delivered the opinion of the court:
This is an appeal from a judgment entered in the circuit court of Cook County. The defendant, Lawrence McLean, was indicted for the murder of Loran Overturf and the aggravated battery of Albert Tulo. In a jury trial he was found not guilty of aggravated battery, but guilty of voluntary manslaughter in the death of Overturf and was sentenced to a term of ten to twenty years in the Illinois State Penitentiary.
The issues on appeal are whether the trial court unreasonably restricted cross-examination, whether the jury was improperly informed that defendant and a defense witness had asserted their constitutional right to remain silent while in custody, whether the conduct of the State’s *309Attorney created the impression that defense counsel was hiding unfavorable evidence, and whether the State’s closing argument was prejudicial.
Albert Tulo testified that on May 4, 1967, he was in the company of the deceased and three other boys standing in the vicinity of 18th Street and Wolcott when James Gillinger approached them on a bicycle. Gil-linger called out the names of the deceased and Tulo, then the defendant and Lowell Davis got out of a car and approached the group. The defendant asked which one of the five had been “messing with one of my boys?” He was referring to an incident two weeks earlier when Tulo had pointed a cap pistol at Davis.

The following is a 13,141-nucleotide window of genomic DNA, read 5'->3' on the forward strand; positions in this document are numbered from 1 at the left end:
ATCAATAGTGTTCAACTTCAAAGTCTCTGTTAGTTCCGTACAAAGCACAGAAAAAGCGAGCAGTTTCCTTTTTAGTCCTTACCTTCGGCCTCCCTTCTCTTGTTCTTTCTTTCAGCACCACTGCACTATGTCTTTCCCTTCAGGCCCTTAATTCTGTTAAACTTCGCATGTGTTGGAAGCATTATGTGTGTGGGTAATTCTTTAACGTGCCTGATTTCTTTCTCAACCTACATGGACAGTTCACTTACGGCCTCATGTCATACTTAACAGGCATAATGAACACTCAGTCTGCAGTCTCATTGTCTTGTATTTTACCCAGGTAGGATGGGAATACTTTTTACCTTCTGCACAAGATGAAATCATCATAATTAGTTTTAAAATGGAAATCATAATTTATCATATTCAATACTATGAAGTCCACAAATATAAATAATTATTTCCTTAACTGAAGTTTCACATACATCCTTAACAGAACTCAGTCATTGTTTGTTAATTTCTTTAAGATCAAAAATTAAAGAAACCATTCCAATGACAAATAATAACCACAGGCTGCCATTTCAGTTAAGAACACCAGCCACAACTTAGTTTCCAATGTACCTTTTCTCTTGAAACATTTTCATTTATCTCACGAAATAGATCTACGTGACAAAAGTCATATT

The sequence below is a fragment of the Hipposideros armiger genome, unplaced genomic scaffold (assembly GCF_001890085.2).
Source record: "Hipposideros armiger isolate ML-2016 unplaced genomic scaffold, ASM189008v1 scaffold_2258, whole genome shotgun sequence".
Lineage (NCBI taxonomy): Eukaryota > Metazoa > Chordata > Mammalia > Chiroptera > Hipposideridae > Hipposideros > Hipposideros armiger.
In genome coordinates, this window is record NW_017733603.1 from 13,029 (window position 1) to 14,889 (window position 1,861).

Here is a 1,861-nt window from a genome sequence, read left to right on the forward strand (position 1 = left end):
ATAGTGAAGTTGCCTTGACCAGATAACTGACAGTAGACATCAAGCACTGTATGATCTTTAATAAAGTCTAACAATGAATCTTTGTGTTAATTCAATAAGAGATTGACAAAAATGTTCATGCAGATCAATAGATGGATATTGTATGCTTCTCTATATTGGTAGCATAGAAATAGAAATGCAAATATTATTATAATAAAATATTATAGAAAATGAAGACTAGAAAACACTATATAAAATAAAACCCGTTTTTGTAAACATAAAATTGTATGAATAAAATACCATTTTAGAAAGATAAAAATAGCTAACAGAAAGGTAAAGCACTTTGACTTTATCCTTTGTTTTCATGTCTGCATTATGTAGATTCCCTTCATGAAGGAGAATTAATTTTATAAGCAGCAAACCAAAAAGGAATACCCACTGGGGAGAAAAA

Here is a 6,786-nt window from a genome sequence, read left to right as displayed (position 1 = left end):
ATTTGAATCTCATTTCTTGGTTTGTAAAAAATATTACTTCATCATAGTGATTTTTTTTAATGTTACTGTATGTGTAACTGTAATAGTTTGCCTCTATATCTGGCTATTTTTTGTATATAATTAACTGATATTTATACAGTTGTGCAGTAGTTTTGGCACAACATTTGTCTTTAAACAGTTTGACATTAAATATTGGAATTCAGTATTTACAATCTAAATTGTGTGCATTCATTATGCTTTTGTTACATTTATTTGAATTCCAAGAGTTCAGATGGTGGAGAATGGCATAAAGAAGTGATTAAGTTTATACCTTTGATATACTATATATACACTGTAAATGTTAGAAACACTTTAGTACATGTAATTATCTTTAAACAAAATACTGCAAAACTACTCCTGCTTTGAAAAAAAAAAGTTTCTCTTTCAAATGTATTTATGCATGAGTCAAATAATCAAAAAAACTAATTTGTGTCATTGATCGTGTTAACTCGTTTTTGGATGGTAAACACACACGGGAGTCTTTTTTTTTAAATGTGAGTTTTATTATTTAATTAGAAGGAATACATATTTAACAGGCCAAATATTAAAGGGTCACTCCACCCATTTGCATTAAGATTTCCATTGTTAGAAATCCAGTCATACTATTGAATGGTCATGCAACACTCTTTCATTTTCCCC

The deceased and Tulo began advancing and McLean pulled a pistol. The deceased twice dared the defendant to shoot and continued to advance and shout obscenities at him. As the defendant backed into the street one shot was fired and Overturf clutched his chest, then three more shots were fired. The defendant testified the first shot was fired accidentally when he backed into a parked car. He said he fired the other shots because he thought the deceased was reaching inside his jacket for a weapon. Tulo, however, testified that McLean was in the middle of the street when the first shot was fired.
The defendant contends he was unduly restricted from impeaching the testimony of Albert Tulo. On direct examination Tulo testified that two weeks prior to the shooting he was in a skating rink with the deceased. At that time he took a toy gun from a young boy, entered the washroom where Lowell Davis was present, pointed the gun at Davis and pulled the trigger. He said he was “fooling around” and that they both laughed about the incident. On cross-examination, defense counsel made the following references to Tulo’s testimony before the Grand Jury.
“Q. Do you remember, Albert, testifying before the grand Jury of Cook County, do you remember that, Albert?
A. Yes, sir.
Q. All right, I’d like to ask you if you remember this statement.
“Q. Why were you carrying the cap pistol, why?
Your answer was this: “Well, Loran had it and he was in the rink and we were fooling around with it.” Now, do you remember being asked that question by the State’s Attorney in the Cook County Grand Jury proceedings?
A. No, I don’t.
Q. Do you remember giving that answer?
*310A. No, I don’t.
Q. Isn’t that your answer?
A. I don’t remember.”